Wednesday 15 June 2011

Rich Poor Gap Mentality

The local media reports all seemed to be positive about the fact that junior civil servants are to get a pay rise of 6.16%. Are the media also blind and ignorant of the fact that the middle and senior civil servants are getting 6.16% and 7.24%, respectively?

In absolute monetary terms since junior staff receive relatively lower salaries, their actual pay increase is less than their superiors in the government. And everyone appears to be happy? How absurd? Why is everyone so selfish?

The rich keep on getting richer, while the poor become poorer.

Reference: Junior civil servants to get bigger pay rises (SCMP; paywall)
Despite salary survey results, wage increases for lower grades to match that of middle-ranked workers
Martin Wong
Jun 08, 2011

Lower ranked government workers in Hong Kong's 160,000-strong civil service are to get a bigger pay rise than they initially thought.

Instead of receiving a pay rise of 5.16 per cent as expected, junior government staff will get 6.16 per cent more, the same as middle-ranking civil servants, the Civil Service Bureau said yesterday after the Executive Council endorsed the pay rise.

The 5.16 per cent figure had been suggested by the annual pay trends survey, on which civil service pay rises are based. But the chief executive and Executive Council decided to invoke a "bring-up" arrangement, under which staff on lower pay grades see their wage rises match those of better-paid staff.

"Under the `bring-up' arrangement, the pay adjustment rate for civil servants in the lower salary band may, subject to the decision of the Chief Executive in Council, be brought up to the net pay trend indicators for the middle salary band," a bureau spokesman said.

The bureau said the pay offers were based on the pay trend survey, the local economy, cost of living, the government's fiscal position, pay claims and morale of civil servants.

The pay trend survey involves 116 private organisations, each with at least 50 staff.

A 7.24 per cent wage rise will be offered to civil servants in the upper salary band, in line with the survey.

Eddie Ng Hak-kim, a member of the Hong Kong Institute of Human Resource Management's executive council, said the civil service pay rise would not affect private sector pay.

"The private sector will only consider its own business environment, competiveness and prospects when determining wage increases," he said. Many workers in the private sector received a generous pay rise last year, reflected mostly in the year-end bonus.

He was, however, concerned about the pay rise for junior staff.

"The wages of junior staff in the government is already way higher than that of those in the private sector. The gap is growing even bigger now," he said.

The Federation of Civil Service Unions, which is mainly made up of rank-and-file civil servants, welcomed the wage increase.

"It will be a huge boost to civil service morale," said its chief executive, Leung Chau-ting. "With present inflation at about 4 per cent, such an increase can really help to improve our quality of life."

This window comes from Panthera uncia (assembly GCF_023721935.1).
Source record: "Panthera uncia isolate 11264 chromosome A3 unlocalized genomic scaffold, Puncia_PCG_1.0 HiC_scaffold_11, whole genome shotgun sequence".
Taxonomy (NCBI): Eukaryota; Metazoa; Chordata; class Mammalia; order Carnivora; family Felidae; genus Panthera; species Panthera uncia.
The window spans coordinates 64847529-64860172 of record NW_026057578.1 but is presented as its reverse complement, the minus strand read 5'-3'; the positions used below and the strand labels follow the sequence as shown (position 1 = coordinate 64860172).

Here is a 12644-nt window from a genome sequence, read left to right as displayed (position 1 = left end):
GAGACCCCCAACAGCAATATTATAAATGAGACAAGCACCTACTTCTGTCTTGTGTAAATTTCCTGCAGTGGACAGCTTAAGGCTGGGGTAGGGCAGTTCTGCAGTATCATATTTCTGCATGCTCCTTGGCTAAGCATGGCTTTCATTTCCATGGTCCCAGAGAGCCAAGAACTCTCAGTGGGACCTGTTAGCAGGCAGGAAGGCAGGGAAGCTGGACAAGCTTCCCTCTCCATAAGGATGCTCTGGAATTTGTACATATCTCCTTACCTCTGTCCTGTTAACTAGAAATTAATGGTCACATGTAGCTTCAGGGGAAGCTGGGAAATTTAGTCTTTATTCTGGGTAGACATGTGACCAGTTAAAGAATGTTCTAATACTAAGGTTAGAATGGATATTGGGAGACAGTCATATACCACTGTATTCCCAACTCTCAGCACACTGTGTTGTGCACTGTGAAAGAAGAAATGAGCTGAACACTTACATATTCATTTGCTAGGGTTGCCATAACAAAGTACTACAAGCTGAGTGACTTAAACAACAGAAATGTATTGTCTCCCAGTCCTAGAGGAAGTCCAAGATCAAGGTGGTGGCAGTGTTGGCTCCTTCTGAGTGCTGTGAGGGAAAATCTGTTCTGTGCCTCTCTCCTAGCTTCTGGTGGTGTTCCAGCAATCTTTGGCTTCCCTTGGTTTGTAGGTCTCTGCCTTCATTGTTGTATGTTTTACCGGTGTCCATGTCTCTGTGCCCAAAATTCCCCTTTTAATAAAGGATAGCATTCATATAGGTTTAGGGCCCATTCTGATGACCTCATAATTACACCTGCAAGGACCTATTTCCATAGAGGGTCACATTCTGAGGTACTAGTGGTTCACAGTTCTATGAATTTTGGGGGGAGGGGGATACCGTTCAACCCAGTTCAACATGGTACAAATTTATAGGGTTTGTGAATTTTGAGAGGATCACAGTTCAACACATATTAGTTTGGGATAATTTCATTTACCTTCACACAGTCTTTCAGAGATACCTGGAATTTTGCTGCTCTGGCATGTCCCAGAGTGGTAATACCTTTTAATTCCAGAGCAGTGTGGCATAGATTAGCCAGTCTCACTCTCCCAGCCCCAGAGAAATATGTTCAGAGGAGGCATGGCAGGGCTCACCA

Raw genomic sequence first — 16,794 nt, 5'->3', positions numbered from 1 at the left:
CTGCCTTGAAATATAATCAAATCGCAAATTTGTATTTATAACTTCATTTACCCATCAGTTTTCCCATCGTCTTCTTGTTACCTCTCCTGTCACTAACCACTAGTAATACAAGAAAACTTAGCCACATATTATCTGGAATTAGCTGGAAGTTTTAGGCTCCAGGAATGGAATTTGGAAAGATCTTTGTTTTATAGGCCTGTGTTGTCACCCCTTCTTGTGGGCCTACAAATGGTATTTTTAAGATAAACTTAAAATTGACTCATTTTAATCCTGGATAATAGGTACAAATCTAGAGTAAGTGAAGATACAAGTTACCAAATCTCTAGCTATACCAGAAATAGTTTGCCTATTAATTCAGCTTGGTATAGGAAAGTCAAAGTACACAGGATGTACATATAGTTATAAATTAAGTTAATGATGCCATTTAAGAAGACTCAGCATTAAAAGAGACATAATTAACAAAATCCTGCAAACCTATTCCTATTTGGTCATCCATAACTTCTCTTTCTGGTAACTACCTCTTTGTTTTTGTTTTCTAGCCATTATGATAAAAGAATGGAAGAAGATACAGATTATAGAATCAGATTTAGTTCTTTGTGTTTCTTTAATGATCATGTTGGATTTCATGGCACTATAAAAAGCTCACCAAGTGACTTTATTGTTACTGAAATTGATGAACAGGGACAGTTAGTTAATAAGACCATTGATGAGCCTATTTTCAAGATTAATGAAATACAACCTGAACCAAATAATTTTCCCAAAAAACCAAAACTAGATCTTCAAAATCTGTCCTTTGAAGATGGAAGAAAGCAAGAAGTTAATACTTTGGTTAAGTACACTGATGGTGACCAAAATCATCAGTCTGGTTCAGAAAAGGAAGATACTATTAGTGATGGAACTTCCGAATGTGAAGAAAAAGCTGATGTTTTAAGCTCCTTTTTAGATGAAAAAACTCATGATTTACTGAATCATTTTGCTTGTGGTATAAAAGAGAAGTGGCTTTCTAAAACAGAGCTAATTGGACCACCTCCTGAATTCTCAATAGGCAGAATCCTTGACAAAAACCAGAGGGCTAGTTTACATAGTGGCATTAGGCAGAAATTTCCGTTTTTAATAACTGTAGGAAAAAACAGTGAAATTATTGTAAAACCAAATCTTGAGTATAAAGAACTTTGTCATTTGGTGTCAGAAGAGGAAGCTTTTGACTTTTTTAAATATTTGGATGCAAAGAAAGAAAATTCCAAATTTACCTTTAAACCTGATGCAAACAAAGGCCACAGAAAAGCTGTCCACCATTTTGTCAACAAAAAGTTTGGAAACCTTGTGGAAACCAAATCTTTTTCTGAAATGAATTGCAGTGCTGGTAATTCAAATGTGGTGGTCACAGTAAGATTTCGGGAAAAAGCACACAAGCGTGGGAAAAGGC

1. I understand that economic disparities are called "meritocracy", "market economy" or something like that. Presumably justified by l-o-n-g tradition & Pope, since the Bible said: "the poor ye shall always have with you..."

  2. aimlesswanderer17 June 2011 at 22:13

    I'd love to know how exactly they benchmark their salaries to the private sector. I wonder who does that "research"? Would anyone be surprised if there was some sort of link between someone(s) high up in government and the research company?

    And talk about creating a cycle of increasing wages at the top, with both sides upping pay in response to each other's increases. The private sector would have to pay some attention to their 'competitors' for the top talent, they just have to pay from the company's money, not tax payers (though the wealthy and companies pay all the tax).

    Inflation of 4% is fairly high, they better make sure that cost of living issues for the vast numbers of poor don't become too acute. Or hope that there isn't some ridiculously inappropriate display from the mega wealthy.

  3. Civil servants live in a different reality. They know very little about the ordinary citizen. For instance, the financial secretary decreed that he would pay everyone in Hong Kong HKD6,000 (about 750 dollars, Aussie or US). First, not everyone needs (or is deserving of this handout) and second, he hasn’t worked out how to hand out this money to everyone. It’s a silly idea and the money could be spent in a more constructive way for the Hong Kong community.

  4. aimlesswanderer22 June 2011 at 20:45

    Bureaucrats all around the world are often a bit 'different'.

    I wonder if he wants to be Top Dog, and is starting his campaign (though the public are not allowed to do radical things like vote). Hello bribery! Sounds good too, did he get lots of media attention?

    Can I turn up there for a holiday and wait in line for my cash? I look passably Hongky.